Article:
WILKES-BARRE, Pa., Dec. 15, 2016 /PRNewswire-USNewswire/ -- It's not enough to make a New Year's resolution. If you're serious about setting goals for major life changes – from losing weight to finding a new job – you need to develop a plan. That's the advice from Edward Schicatano, Wilkes University associate professor of psychology and a certified life coach.
Schicatano offers the following tips for creating and keeping a resolution:
- Make your goal specific and measurable. Wanting to lose weight is too general. Instead, set a goal of losing a specific amount by a certain date. Focusing on a weekly goal keeps it specific and more attainable.
- Create a precise action plan. For instance, for weight loss, you might cut out eating desserts six days out of the week. Eat one less slice of pizza or drink more water. Similarly, if your goal is exercising more, specify how often you will exercise each week, on what days, and for how long.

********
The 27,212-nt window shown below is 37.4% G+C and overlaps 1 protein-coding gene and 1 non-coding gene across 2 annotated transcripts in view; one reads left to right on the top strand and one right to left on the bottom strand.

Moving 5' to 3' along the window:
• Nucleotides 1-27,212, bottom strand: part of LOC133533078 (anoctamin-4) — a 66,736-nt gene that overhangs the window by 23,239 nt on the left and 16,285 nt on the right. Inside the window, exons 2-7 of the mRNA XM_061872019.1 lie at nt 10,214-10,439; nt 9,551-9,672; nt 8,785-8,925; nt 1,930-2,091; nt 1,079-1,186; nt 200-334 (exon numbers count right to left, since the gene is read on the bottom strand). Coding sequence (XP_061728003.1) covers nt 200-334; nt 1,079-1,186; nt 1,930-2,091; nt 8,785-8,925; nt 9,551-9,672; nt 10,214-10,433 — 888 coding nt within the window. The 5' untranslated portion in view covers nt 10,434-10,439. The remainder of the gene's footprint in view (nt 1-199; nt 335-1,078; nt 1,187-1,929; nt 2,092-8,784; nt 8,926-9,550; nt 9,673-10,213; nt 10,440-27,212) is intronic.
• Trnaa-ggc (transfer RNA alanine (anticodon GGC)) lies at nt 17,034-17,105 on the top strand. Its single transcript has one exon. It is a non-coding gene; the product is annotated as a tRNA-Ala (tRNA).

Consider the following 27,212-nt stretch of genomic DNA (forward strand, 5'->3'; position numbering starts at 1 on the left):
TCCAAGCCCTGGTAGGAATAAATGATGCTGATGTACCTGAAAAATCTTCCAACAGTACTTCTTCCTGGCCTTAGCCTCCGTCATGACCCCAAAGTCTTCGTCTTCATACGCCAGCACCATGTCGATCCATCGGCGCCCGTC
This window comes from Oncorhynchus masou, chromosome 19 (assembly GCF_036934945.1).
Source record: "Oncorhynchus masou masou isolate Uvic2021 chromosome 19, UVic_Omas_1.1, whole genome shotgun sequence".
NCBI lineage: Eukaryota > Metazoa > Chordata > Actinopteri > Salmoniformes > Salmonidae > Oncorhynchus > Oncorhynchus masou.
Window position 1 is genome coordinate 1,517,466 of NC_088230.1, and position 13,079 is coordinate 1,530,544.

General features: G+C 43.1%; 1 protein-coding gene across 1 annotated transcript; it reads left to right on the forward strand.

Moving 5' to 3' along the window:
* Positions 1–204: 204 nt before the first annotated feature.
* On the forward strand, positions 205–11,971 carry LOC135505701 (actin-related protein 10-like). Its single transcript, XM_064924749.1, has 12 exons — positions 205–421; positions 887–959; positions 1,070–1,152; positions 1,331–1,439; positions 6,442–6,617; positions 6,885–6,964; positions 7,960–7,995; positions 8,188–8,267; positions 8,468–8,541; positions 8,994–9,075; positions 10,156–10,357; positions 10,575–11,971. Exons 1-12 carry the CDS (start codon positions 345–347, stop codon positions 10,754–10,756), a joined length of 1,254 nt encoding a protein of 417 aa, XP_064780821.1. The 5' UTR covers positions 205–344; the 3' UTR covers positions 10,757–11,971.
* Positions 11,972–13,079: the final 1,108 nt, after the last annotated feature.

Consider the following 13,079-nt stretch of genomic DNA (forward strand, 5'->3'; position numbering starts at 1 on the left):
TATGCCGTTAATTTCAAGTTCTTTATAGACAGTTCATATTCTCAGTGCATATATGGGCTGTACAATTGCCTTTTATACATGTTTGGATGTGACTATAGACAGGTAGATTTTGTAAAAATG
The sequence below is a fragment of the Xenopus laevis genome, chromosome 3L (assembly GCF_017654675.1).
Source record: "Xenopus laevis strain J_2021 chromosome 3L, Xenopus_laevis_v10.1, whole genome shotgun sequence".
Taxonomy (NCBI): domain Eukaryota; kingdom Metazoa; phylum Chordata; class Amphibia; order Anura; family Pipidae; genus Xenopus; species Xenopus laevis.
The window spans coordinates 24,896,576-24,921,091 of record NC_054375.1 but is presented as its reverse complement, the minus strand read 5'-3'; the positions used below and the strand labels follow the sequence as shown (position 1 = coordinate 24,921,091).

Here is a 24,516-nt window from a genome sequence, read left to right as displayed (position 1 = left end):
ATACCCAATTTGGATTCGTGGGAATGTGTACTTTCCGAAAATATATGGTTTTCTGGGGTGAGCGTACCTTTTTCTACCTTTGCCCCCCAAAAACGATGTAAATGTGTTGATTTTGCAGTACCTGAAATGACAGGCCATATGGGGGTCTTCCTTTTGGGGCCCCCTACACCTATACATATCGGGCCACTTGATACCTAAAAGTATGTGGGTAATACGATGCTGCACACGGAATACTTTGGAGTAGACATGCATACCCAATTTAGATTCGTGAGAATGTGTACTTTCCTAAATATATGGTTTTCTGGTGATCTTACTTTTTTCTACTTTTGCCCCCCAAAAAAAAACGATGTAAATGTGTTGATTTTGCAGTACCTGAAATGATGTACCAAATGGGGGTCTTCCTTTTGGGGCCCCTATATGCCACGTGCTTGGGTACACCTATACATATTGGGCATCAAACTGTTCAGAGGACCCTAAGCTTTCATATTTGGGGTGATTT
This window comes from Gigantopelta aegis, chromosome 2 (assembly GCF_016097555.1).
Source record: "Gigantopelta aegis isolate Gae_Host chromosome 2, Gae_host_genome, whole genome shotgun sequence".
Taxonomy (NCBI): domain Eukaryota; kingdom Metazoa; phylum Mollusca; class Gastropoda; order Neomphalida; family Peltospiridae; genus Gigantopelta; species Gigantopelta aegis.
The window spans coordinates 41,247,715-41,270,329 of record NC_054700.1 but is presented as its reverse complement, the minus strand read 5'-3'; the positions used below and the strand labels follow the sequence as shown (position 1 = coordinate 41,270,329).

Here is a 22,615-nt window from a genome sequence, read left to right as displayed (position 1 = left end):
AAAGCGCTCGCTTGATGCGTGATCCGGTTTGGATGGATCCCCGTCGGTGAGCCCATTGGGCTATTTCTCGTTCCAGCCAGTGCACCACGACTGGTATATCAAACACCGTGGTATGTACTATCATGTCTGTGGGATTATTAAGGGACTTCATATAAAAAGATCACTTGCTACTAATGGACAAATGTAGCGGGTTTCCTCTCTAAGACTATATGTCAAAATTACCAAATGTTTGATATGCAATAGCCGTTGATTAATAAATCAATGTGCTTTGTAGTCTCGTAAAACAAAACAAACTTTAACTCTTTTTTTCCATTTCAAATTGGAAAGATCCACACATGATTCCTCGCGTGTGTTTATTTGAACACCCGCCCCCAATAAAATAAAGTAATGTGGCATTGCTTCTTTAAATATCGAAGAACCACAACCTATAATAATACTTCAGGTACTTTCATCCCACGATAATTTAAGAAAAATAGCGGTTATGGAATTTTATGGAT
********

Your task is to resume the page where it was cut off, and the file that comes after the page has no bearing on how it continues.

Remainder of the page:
- Use the technique of "chunking" to improve your chances of success. Chunking means taking small steps. Thinking about losing 40 pounds in a few months is a scary prospect. By contrast, thinking about losing one pound a week by cutting out one extra helping of food at each meal is a small step. People tend to be fearful when they imagine the long-term pain of reaching a large goal. Fear overrides the logical, decision-making part of the brain. By taking small steps, you bypass the fear response, and keep clear about what you need to do.
- Don't set a goal that depends on changing someone else. For example, a goal that someone else will fall in love with you this year is really out of your control. Stick with making goals that only involve you to make the changes.
- Log it. Keeping a journal of your changes will keep you to the task. Monitoring your behavior is one of the best ways to keep us motivated and focused on reaching our goals.
- Get a goal buddy. Sharing the experience with someone who has the same goal increases your chances of being successful. This is especially true when it comes to exercise.
And if you find yourself failing at your resolutions, you don't have to wait for another New Year. "Perhaps a resolution for March 1 is in order," Schicatano says.
CONTACT: Vicki Mayk, 570-408-4779, firstname.lastname@example.org
To view the original version on PR Newswire, visit:http://www.prnewswire.com/news-releases/planning-is-key-to-new-years-resolutions-that-work-according-to-wilkes-university-professor-300379525.html
SOURCE Wilkes University